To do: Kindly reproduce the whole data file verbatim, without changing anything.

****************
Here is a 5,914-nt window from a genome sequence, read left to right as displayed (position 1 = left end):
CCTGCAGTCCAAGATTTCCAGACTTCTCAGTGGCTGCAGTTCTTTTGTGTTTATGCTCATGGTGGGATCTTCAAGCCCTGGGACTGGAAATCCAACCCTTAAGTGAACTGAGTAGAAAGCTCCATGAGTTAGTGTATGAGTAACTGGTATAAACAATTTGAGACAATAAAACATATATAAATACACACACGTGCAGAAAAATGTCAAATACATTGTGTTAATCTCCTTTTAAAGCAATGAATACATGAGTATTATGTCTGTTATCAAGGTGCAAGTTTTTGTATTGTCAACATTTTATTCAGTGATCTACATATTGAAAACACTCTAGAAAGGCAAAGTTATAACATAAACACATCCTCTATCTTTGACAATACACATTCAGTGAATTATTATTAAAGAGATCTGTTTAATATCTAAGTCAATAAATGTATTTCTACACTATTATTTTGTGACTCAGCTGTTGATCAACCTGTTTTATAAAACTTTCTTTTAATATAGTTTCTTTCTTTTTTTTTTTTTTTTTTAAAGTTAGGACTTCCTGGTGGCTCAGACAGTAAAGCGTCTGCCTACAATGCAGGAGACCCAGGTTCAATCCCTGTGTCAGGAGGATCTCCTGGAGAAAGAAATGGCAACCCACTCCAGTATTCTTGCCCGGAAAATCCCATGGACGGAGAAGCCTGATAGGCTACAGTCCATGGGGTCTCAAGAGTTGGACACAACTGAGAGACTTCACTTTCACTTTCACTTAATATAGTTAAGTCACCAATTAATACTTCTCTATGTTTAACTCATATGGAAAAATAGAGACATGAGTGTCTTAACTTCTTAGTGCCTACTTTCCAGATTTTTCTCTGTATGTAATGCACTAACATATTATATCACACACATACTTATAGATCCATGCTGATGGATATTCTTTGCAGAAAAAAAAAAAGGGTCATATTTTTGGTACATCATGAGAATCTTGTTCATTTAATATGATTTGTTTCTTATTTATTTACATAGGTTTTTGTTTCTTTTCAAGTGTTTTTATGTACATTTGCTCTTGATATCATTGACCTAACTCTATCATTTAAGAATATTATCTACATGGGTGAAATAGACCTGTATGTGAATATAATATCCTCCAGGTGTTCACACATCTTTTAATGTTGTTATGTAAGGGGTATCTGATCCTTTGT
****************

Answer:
Here is a 5,914-nt window from a genome sequence, read left to right as displayed (position 1 = left end):
CCTGCAGTCCAAGATTTCCAGACTTCTCAGTGGCTGCAGTTCTTTTGTGTTTATGCTCATGGTGGGATCTTCAAGCCCTGGGACTGGAAATCCAACCCTTAAGTGAACTGAGTAGAAAGCTCCATGAGTTAGTGTATGAGTAACTGGTATAAACAATTTGAGACAATAAAACATATATAAATACACACACGTGCAGAAAAATGTCAAATACATTGTGTTAATCTCCTTTTAAAGCAATGAATACATGAGTATTATGTCTGTTATCAAGGTGCAAGTTTTTGTATTGTCAACATTTTATTCAGTGATCTACATATTGAAAACACTCTAGAAAGGCAAAGTTATAACATAAACACATCCTCTATCTTTGACAATACACATTCAGTGAATTATTATTAAAGAGATCTGTTTAATATCTAAGTCAATAAATGTATTTCTACACTATTATTTTGTGACTCAGCTGTTGATCAACCTGTTTTATAAAACTTTCTTTTAATATAGTTTCTTTCTTTTTTTTTTTTTTTTTTAAAGTTAGGACTTCCTGGTGGCTCAGACAGTAAAGCGTCTGCCTACAATGCAGGAGACCCAGGTTCAATCCCTGTGTCAGGAGGATCTCCTGGAGAAAGAAATGGCAACCCACTCCAGTATTCTTGCCCGGAAAATCCCATGGACGGAGAAGCCTGATAGGCTACAGTCCATGGGGTCTCAAGAGTTGGACACAACTGAGAGACTTCACTTTCACTTTCACTTAATATAGTTAAGTCACCAATTAATACTTCTCTATGTTTAACTCATATGGAAAAATAGAGACATGAGTGTCTTAACTTCTTAGTGCCTACTTTCCAGATTTTTCTCTGTATGTAATGCACTAACATATTATATCACACACATACTTATAGATCCATGCTGATGGATATTCTTTGCAGAAAAAAAAAAAGGGTCATATTTTTGGTACATCATGAGAATCTTGTTCATTTAATATGATTTGTTTCTTATTTATTTACATAGGTTTTTGTTTCTTTTCAAGTGTTTTTATGTACATTTGCTCTTGATATCATTGACCTAACTCTATCATTTAAGAATATTATCTACATGGGTGAAATAGACCTGTATGTGAATATAATATCCTCCAGGTGTTCACACATCTTTTAATGTTGTTATGTAAGGGGTATCTGATCCTTTGT